Australian writer said he was “tortured” in Chinese prisons Australia News

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Yang Jun told supporters that he was tortured while being held in a secret detention center after being arrested in 2019.

An Australian scholar who was tried for espionage in China told supporters that he was tortured during detention, but he still does not know which country he was accused of espionage for.

Yang Jun, who was born in China, said he was tortured when he was held in a secret detention center after being detained more than two years ago.

“The first six months… was a very bad period. They tortured me,” he said in a message seen by AFP.

“I have been detained in a place worse than prison for more than two years.”

The 56-year-old scholar’s trial started behind closed doors on Thursday, and the Australian ambassador to Beijing was denied entry.

Yang said that due to dental problems, he could only eat with two teeth. At the hearing on Thursday, he was “tired and confused” and “not enough energy to speak.”

“I only talked for three to five minutes. My own defense is not that good.”

Yang insisted that he was “100% innocent” and stated that he had tried to revoke the interrogation record but failed.

“This is illegal. Torture,” he said, accusing the authorities of using “hidden cameras.”

“I was interrogated, where I was told that I had to admit… Maybe someone was taking revenge on me.”

Yang also stated that he failed to request permission to submit evidence and call witnesses to defend himself.

Beijing stated that the trial could be conducted legally and secretly because it involved “state secrets” and criticized Australia for “interfering” as relations between the two countries deteriorate.

Yang, who goes by the pseudonym Yang Hengjun, also said that he still doesn’t know who he is accused of spying for.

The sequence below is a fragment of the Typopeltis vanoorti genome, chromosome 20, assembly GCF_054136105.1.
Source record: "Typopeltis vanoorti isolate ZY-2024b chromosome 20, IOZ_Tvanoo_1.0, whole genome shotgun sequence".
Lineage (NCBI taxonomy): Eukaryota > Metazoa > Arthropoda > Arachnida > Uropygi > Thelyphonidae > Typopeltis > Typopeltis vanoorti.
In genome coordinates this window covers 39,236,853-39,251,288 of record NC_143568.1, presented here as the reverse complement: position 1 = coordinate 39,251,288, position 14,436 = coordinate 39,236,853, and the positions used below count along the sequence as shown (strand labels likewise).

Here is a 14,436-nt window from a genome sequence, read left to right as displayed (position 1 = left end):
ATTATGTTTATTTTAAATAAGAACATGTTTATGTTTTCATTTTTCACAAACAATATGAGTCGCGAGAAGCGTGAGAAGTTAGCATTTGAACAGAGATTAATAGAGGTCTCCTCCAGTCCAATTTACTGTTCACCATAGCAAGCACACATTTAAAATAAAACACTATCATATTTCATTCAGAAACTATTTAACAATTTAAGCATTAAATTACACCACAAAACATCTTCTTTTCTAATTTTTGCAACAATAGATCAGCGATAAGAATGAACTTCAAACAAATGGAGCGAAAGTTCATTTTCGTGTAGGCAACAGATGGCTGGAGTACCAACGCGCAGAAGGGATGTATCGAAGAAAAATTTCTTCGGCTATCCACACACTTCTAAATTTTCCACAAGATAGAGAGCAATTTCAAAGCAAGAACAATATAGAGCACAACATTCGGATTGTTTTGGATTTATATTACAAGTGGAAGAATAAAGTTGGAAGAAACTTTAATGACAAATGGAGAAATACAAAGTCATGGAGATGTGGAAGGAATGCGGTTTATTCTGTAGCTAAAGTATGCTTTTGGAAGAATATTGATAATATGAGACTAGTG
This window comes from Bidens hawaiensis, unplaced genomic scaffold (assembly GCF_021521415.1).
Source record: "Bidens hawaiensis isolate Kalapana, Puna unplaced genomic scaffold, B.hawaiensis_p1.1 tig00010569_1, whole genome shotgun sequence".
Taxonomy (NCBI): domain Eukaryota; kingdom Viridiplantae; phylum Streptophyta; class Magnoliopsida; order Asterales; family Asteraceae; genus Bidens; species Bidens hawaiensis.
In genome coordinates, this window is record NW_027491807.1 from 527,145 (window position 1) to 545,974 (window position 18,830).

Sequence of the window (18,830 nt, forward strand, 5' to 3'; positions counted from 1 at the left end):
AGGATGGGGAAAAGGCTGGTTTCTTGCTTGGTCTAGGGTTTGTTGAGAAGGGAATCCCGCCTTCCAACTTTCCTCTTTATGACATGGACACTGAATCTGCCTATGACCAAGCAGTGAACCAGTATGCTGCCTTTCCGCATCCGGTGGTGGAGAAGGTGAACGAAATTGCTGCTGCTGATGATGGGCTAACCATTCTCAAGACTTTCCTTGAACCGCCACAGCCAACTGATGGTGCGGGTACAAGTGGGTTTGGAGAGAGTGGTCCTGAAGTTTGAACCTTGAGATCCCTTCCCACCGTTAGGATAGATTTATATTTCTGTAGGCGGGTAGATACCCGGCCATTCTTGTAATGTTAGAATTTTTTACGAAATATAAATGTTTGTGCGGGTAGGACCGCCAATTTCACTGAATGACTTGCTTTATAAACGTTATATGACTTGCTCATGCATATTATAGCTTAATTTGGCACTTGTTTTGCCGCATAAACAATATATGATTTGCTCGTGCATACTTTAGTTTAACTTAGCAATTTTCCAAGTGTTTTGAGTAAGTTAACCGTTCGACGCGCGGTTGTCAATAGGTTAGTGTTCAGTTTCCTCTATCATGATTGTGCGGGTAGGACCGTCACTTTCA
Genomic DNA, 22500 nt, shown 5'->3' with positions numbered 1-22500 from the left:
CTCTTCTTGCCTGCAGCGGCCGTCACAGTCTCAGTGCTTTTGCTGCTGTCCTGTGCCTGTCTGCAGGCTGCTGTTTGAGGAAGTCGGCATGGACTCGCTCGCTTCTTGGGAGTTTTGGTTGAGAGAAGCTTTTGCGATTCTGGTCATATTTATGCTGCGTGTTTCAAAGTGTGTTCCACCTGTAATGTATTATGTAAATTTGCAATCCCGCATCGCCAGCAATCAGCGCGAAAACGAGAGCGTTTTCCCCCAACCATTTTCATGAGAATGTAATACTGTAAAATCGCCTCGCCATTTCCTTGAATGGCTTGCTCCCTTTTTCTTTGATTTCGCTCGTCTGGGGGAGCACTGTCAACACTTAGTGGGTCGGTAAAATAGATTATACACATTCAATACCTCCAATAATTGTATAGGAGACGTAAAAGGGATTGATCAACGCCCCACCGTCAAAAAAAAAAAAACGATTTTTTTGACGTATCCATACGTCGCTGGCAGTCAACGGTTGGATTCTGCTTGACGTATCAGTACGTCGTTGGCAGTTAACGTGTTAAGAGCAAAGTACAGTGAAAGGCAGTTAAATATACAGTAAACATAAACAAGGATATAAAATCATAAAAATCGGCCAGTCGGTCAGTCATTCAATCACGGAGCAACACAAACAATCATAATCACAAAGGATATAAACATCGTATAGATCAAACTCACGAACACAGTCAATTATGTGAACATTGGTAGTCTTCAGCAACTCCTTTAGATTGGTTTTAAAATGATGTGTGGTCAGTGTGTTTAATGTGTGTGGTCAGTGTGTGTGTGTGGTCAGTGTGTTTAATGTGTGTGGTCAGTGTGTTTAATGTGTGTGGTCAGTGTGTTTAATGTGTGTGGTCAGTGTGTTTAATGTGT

“This is not an ideological crime. These allegations are related to espionage. But who do I work for? If this is a crime, if I am a criminal, who do I work for? I don’t work for Australia or the United States,” he said.

“I just write for people. I write for the rule of law, democracy and freedom.”

According to reports, Yang worked for the Chinese Ministry of Foreign Affairs in Hainan Province-although Beijing denied this.

It is believed that he left mainland China for Hong Kong in 1992 and went to the United States five years later, where he worked for the Atlantic Council think tank.

He later joined an Australian citizen-although Beijing does not recognize dual citizenship-and wrote a series of spy novels and a popular Chinese blog.

In 2011, Yang Zeng went missing once in China, and when he reappeared a few days later, he described his disappearance as a “misunderstanding.”

Since his detention, Beijing has hardly outlined the details of the case against him.

The country’s judicial system convicted most of the people on trial, and espionage is punishable by life imprisonment.

In recent years, the relationship between Canberra and Beijing has deteriorated drastically, from the telecommunications giant Huawei to the origin of COVID-19 and human rights issues in Hong Kong and Xinjiang.

In return, China imposed tariffs on Australian exports worth billions of dollars and cut off diplomatic channels between the two countries.



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